Boxing Day is one of soccer's greatest traditions.
On Dec. 26, fans, many of them wearing proverbial Santa hats, pack stadiums across England to watch soccer. Until the late 1950s, teams
also played on Christmas. It was not uncommon for teams to play three games in four days.
Now the tradition is to schedule three games over seven days, on Boxing Day and New Year's Day
with a game in between, usually on the weekend. Add in last Saturday's slate of nine games, and that's EPL teams playing four games over as few as 10 days.
What is different about festive
fixtures these days is television. All teams don't play at 3 p.m. local time on Boxing Day as they used to. Boxing Day fixtures are spread out over Tuesday, Wednesday and Thursday, and games at 12:30
p.m. and 5:30 p.m. book-end six games at 3 p.m. on Tuesday. The New Year's Day fixture list is the same with games on Monday, Tuesday and Wednesday.
Two other games were rescheduled, one
following a protest by fans, the other at the insistence of local authorities. The EPL originally wanted to play Arsenal-Liverpool at 4 p.m. on Christmas Eve, but fans were so upset about it
interfering with Christmas Eve festivities that it was played last Friday. The London derby between Tottenham and West Ham United at Wembley was moved from Sunday to the following Thursday because
there won't be enough security forces available on New Year's Eve. Soccer on TV: Tuesday-Friday
The effect of the rescheduling of the two London games is that the festive season
features games on 11 days over a 14-day period. In an otherwise fallow period for international sports, that's 11 days of the EPL soccer on international television, where the EPL's annual revenues
now top $1 billion a year.
Until recently, the EPL had the festive period to itself. In recent years, the NBA has become competition. On Monday, it shared the sports air waves with the NFL
in the United States, but its five games on Christmas Day -- including a rematch of the NBA final between Golden State and Cleveland -- gave it a virtual monopoly on sports television internationally.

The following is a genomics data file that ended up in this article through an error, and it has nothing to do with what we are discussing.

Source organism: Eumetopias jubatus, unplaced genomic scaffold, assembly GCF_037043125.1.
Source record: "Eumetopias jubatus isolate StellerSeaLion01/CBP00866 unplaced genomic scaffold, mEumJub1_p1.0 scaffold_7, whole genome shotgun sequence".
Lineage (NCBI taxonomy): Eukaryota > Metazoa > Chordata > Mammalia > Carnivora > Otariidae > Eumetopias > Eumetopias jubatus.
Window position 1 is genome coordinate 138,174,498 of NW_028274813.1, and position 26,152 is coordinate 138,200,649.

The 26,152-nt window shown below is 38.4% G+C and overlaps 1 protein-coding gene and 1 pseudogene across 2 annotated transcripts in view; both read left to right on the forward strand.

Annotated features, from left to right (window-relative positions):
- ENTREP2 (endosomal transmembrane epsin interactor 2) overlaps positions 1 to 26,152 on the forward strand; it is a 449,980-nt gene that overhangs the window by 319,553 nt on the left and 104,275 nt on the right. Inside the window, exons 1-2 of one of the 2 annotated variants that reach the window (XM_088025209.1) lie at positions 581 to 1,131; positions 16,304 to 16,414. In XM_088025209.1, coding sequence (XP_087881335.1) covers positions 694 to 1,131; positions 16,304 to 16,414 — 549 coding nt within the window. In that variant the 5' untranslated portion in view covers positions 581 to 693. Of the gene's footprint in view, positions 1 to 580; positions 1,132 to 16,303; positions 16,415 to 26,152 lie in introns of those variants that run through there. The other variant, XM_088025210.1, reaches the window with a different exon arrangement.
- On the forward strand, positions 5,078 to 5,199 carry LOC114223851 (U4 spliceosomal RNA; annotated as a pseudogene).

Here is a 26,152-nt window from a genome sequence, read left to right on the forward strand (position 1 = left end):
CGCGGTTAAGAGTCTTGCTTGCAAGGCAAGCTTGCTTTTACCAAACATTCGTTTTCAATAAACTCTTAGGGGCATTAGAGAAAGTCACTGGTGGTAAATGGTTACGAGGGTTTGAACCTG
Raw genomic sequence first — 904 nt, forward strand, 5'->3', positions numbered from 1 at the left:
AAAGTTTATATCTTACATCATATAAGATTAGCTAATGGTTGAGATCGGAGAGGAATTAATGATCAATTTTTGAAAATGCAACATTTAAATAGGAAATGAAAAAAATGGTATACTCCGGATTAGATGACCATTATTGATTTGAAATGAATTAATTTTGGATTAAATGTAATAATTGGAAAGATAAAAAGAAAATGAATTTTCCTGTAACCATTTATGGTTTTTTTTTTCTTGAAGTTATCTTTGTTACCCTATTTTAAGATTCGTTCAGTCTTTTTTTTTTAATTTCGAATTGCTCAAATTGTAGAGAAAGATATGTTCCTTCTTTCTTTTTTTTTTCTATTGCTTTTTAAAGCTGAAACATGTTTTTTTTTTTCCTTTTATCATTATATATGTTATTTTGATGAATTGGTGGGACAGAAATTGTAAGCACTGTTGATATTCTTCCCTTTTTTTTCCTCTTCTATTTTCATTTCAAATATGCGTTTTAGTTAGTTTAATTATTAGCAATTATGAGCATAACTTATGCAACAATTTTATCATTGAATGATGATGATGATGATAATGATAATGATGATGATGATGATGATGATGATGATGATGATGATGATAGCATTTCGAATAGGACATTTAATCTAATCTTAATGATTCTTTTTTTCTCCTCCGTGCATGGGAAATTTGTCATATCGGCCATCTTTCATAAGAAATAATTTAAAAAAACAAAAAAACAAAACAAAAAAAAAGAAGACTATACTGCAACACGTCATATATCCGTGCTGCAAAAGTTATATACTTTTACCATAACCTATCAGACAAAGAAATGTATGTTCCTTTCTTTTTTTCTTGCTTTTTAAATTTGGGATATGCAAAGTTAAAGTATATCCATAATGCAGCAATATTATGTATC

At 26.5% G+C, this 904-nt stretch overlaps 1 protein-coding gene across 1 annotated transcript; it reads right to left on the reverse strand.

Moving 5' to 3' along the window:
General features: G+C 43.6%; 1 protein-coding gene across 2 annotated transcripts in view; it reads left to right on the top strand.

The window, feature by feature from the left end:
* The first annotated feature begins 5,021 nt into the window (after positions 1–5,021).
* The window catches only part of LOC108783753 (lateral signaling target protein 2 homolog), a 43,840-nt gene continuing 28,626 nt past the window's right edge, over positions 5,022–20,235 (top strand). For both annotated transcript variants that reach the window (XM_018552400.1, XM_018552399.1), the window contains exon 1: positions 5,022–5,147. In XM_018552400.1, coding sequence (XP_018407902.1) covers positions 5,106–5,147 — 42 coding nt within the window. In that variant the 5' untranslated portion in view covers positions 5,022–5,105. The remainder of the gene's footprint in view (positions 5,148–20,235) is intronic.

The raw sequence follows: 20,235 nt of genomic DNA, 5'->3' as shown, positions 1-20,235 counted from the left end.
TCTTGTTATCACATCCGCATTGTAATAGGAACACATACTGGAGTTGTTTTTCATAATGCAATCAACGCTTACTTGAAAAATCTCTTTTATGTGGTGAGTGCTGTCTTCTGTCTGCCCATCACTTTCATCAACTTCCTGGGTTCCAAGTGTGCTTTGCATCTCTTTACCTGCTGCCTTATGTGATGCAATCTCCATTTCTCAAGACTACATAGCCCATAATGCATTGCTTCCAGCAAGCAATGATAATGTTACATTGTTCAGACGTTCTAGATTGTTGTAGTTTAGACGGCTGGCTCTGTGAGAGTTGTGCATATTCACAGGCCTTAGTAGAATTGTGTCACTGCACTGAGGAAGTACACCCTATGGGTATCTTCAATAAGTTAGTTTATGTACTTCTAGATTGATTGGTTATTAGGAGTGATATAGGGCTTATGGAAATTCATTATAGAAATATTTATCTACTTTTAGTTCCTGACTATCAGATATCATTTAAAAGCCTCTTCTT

Desperate to improve its standing
internationally, Serie A has seized the opportunity to win holiday viewers and postponed its mid-season break until January in order to play league matches on Friday (a single game featuring leader
Napoli) and Saturday (nine games).
"The concept is simple," Roma executive director Mauro Baldissoni told the AP. "Professional
soccer is an entertainment product and offering it during the holiday period is a great opportunity for those in charge. The Premier League has shown that it works to offer this product during the
holidays — both in terms of stadium attendance and international TV viewership."
Rivals to the EPL have seen how it has made big money for its clubs via international media rights,
and they are working hard to boost their image abroad. Serie A's latest international rights deal with IMG will generate $440 million a season, almost double the previous deal with MP and Silva.
Catering to the international television market means La Liga scheduling Real Madrid-Barcelona at 1 p.m. last Saturday for it to air in prime time in Asia and this Saturday's Lazio-Fiorentina
game kicking off at 9 p.m. for prime-time viewing across Europe.
Veteran Italian coach Fabio Capello, who is now working in China, blasted the late kickoff, telling La Repubblica that Serie
A should model the EPL and its afternoon games on Boxing Day and not play evening matches that are an inconvenience to fans wanting to attend them.
But spread out over five time slots on
two days, Serie A's 19th round -- the final round of what has been an unusually tight first half -- will draw plenty of international viewers who might not otherwise tune in, something that it finds
hard to pass up.